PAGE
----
The new VW Golf R is the standout 300hp, four-wheel-drive hot hatch. It’s classy, comfortable, practical and refined like the old car, but more rewarding to drive when you really start hustling it, thanks entirely to its more sophisticated drivetrain that isn’t so stubbornly front-biased. At a lick under £40,000, however, it’s gone and made itself really rather expensive. When the Mk7 version was new only seven years ago, it snuck in under 30-grand.
Even so, the Mk8 Golf R is more fun to drive than its imitators from BMW and Mercedes-AMG (the M135i xDrive and A35 respectively) and better in every regard than the strangely unsatisfying Audi S3 with which it shares so much. And so the VW manages to be both the best hot hatch of its type and pricey enough to make you wonder what else you might get for the money. The most basic Porsche 718 Cayman isn’t too much pricier at £45,230. If two seats simply won’t do, BMW’s Approved Used site lists several rear-driven, 340hp M240i Coupes with delivery miles for around £32,000.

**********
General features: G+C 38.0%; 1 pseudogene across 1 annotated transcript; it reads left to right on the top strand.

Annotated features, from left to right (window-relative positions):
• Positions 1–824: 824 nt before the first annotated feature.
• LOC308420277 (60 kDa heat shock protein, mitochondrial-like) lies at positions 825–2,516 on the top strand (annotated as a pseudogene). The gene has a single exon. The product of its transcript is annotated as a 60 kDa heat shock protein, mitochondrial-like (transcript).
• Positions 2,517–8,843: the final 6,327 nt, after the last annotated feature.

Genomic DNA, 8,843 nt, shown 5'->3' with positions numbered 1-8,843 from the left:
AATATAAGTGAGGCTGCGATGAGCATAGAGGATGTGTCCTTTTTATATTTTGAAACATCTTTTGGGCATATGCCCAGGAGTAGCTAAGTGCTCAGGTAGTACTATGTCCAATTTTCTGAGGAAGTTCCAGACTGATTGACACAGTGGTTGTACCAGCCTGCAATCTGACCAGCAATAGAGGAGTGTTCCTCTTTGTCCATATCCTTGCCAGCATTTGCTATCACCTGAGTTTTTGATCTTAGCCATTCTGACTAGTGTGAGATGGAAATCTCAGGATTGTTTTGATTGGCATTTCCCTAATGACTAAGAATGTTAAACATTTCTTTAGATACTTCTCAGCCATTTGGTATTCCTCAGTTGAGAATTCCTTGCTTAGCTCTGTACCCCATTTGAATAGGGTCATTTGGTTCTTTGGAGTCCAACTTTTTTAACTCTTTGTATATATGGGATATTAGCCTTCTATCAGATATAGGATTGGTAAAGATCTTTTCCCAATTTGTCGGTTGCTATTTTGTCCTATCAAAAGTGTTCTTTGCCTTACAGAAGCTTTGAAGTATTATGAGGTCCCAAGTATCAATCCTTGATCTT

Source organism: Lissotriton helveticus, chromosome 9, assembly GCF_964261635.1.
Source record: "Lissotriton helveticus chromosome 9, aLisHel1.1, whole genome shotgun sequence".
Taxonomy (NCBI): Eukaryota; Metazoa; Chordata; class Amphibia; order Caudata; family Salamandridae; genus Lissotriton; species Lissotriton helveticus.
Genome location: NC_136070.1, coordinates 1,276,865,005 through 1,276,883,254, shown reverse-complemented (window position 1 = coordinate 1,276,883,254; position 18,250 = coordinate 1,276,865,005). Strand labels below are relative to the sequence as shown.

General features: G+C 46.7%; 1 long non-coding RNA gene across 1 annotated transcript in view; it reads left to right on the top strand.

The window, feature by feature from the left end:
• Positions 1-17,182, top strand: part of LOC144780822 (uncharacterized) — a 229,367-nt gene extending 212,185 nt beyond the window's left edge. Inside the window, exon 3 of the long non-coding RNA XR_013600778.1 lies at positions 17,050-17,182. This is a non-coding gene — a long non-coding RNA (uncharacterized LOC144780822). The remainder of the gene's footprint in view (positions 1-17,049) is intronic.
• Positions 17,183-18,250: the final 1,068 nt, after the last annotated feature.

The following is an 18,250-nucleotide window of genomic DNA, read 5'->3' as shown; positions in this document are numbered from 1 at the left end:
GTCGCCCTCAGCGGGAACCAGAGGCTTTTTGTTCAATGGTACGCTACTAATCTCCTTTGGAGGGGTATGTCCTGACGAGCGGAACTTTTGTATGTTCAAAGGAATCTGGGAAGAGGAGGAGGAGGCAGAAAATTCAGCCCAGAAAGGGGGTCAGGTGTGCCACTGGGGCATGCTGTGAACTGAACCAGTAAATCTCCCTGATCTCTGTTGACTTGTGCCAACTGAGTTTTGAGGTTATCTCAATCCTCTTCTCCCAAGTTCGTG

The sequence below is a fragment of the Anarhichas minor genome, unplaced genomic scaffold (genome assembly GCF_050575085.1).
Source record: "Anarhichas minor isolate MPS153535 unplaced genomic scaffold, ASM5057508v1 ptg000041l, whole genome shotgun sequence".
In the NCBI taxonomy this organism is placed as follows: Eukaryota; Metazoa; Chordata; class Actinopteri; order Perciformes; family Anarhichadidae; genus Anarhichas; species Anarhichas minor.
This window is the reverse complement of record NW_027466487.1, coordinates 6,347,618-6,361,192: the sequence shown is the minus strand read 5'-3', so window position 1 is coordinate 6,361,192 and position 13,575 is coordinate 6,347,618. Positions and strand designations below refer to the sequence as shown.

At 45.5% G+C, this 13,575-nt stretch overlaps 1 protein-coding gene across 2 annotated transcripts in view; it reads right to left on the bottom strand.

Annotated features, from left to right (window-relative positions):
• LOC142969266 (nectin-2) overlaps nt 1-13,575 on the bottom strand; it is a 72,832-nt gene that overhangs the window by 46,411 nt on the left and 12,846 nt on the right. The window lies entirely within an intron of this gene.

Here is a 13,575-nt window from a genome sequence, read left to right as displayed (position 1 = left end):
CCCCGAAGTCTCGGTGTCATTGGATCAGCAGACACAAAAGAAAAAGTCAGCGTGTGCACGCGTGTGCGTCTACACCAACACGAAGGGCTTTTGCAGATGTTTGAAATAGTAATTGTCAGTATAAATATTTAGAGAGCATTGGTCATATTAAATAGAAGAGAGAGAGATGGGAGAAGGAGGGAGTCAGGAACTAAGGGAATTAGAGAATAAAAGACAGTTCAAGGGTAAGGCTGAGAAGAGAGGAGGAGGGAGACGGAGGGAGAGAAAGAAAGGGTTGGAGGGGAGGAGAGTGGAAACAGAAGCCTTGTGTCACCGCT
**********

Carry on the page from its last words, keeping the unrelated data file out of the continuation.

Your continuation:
But it’s another four-wheel-drive hot hatch – albeit one that’s as different to the Golf R as it’s possible for a car to get while still matching that description – that I keep wondering about. Because for almost exactly the same as you’ll spend on a bare-bones Golf R, you could instead have a Toyota GR Yaris with every single factory option including the Circuit Pack and metallic or pearlescent paint, and every single aftermarket upgrade currently offered by Litchfield.
A 300hp rally homologation special on manually adjustable coil overs with tweaked wheel geometry and a pair of JDM-style sports seats (which are mounted on the deck), or a basic Golf R? It’s three doors, a manual ‘box and 1,280kg versus five doors, DSG and 1,551kg. To be blunter, it’s one of the great affordable performance cars of the day up against a PCP favourite.